Note: I’m now using an updated SystemD service file at the bottom of this post.

Things go wrong with technology, it’s bound to happen. I needed a simple way to monitor scheduled jobs. The majority of these jobs are spawned systemd services via systemd timers.

While researching for a system I found healthchecks.io which allow you to host your own instance. The next step was to trigger a ping when a systemd service status changed. For this I leveraged OnSuccess/OnFailure hooks with a few custom services.

An example of a service file I’m monitoring:

[Unit]
Description=Example service
OnFailure=[email protected]
OnSuccess=[email protected]

[Service]
ExecStart=/bin/bash -c 'exit 0'
Type=oneshot

[Install]
WantedBy=multi-user.target

We pass the ping UUID for both [email protected] and [email protected] as an argument. These services simply run curl to ping the healthchecks.io instance:

/etc/systemd/system/[email protected]:

[Unit]
Description=Pings healthchecks (%i)

[Service]
ExecStart=/bin/bash -c 'curl -s "https://localhost:8000/ping/%i/fail"'
Type=oneshot

[Install]
WantedBy=multi-user.target


/etc/systemd/system/[email protected]:

[Unit]
Description=Pings healthchecks (%i)

[Service]
ExecStart=/bin/bash -c 'curl -vv "https://localhost:8000/ping/%i"'
Type=oneshot

[Install]
WantedBy=multi-user.target

Combined with the integration’s healthchecks.io offer I’m now notified when something goes wrong. I prefer the simplicity of this setup because it can be integrated with other tooling, for example Vorta/borg which I use for machine backups:

Vorta Post Hook

In future I may look at attaching logs and/or trying to migrate to a single healthcheck service.

Updated 2023-01-18

Based on a colleagues feedback I’m now using this updated SystemD template service file.

[Unit]
Description=Pings healthchecks (%i)

[Service]
ExecStart=/bin/bash -c 'IFS=: read -r UUID ACTION <<< "%i"; if [ "$ACTION" = "start" ]; then LOGS="" && EXIT_CODE="start"; else LOGS=$(journalctl --no-pager -n 50 -u $MONITOR_UNIT) && EXIT_CODE=$MONITOR_EXIT_STATUS; fi && curl -fSs -m 10 --retry 3 --data-raw "$LOGS" "https://localhost:8000/ping/$UUID/$EXIT_CODE"'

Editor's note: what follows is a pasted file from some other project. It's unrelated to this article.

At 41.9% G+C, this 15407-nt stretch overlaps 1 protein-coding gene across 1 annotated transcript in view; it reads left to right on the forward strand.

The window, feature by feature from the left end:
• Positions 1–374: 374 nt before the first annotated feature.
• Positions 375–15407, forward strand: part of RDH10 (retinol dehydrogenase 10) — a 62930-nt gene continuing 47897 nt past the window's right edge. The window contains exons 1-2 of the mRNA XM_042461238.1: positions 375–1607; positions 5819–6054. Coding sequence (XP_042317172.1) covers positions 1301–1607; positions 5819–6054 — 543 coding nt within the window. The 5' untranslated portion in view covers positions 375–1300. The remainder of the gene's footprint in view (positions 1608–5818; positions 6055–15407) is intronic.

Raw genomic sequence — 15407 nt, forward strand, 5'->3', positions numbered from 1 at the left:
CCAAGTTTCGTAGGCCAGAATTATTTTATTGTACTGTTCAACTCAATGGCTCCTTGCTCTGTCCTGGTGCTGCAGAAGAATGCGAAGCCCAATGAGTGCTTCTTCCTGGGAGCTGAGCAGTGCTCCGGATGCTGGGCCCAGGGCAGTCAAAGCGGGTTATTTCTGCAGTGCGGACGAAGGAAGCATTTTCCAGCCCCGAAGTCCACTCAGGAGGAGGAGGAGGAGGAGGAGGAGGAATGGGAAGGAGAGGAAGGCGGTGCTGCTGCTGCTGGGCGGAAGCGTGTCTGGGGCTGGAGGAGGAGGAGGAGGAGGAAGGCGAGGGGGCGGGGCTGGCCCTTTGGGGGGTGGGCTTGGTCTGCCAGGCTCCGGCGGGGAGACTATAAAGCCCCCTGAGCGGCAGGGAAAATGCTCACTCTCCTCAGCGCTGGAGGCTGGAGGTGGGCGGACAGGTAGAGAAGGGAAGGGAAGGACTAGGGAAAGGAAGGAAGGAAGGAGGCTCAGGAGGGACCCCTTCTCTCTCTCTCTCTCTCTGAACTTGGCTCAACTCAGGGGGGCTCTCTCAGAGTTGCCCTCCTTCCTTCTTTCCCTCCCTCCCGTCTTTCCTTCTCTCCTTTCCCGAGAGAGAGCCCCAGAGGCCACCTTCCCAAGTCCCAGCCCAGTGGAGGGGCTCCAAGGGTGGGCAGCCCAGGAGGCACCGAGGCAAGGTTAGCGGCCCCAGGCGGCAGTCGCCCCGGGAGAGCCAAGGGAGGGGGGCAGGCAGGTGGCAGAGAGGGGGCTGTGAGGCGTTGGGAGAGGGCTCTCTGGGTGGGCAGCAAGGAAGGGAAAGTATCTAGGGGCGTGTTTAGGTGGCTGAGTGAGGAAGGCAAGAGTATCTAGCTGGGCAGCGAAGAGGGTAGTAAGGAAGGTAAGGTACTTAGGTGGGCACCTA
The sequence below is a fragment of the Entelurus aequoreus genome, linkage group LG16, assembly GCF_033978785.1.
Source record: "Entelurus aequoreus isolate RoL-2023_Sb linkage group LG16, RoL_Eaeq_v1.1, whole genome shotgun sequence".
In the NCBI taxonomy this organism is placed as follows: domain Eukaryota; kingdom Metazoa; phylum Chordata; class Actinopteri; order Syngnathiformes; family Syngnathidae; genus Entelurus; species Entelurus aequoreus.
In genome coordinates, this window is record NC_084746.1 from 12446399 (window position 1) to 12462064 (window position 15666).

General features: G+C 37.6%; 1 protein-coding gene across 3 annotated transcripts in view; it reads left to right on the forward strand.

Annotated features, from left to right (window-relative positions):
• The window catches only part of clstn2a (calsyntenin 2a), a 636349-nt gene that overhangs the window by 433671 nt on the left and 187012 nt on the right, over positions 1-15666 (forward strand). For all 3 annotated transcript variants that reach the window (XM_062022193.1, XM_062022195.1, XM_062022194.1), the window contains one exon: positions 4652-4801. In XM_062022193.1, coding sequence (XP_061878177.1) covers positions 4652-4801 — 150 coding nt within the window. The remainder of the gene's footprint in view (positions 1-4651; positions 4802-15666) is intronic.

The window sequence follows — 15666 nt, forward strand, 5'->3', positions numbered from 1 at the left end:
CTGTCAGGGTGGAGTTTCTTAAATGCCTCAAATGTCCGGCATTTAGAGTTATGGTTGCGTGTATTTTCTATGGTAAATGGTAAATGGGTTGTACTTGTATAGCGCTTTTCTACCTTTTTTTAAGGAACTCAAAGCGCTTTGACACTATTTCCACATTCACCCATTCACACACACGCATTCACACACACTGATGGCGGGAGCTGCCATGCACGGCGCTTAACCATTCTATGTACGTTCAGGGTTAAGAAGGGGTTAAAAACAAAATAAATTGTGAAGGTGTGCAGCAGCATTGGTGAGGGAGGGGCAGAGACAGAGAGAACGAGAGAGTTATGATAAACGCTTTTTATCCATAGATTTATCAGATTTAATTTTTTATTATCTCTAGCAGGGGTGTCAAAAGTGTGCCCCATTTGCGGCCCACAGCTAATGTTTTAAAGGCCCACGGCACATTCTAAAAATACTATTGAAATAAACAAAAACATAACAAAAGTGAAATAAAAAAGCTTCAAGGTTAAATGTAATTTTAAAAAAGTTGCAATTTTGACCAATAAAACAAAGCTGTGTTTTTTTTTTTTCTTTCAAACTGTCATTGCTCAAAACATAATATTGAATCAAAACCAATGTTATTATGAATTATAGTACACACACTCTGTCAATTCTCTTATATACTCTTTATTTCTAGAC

Type=oneshot

[Install]
WantedBy=multi-user.target

This allows me to use the same template file, whilst supporting the start and logging options of Healthchecks.io:

[Unit]
Description=Important service
OnFailure=[email protected]:failure.service
OnSuccess=[email protected]:success.service
Wants=[email protected]:start.service

The :failure, :success and :start are important as without them the $MONITOR_* environmental variables are not passed through to the service. See this quote from the manual:

$MONITOR_SERVICE_RESULT, $MONITOR_EXIT_CODE, $MONITOR_EXIT_STATUS, $MONITOR_INVOCATION_ID, $MONITOR_UNIT

Only defined for the service unit type. Those environment variables are passed to all ExecStart= and ExecStartPre= processes which run in services triggered by OnFailure= or OnSuccess= dependencies.

Variables $MONITOR_SERVICE_RESULT, $MONITOR_EXIT_CODE and $MONITOR_EXIT_STATUS take the same values as for ExecStop= and ExecStopPost= processes. Variables $MONITOR_INVOCATION_ID and $MONITOR_UNIT are set to the invocation id and unit name of the service which triggered the dependency.

Note that when multiple services trigger the same unit, those variables will be not be passed. Consider using a template handler unit for that case instead: “[email protected]%n.service” for non-templated units, or “[email protected]%p-%i.service” for templated units.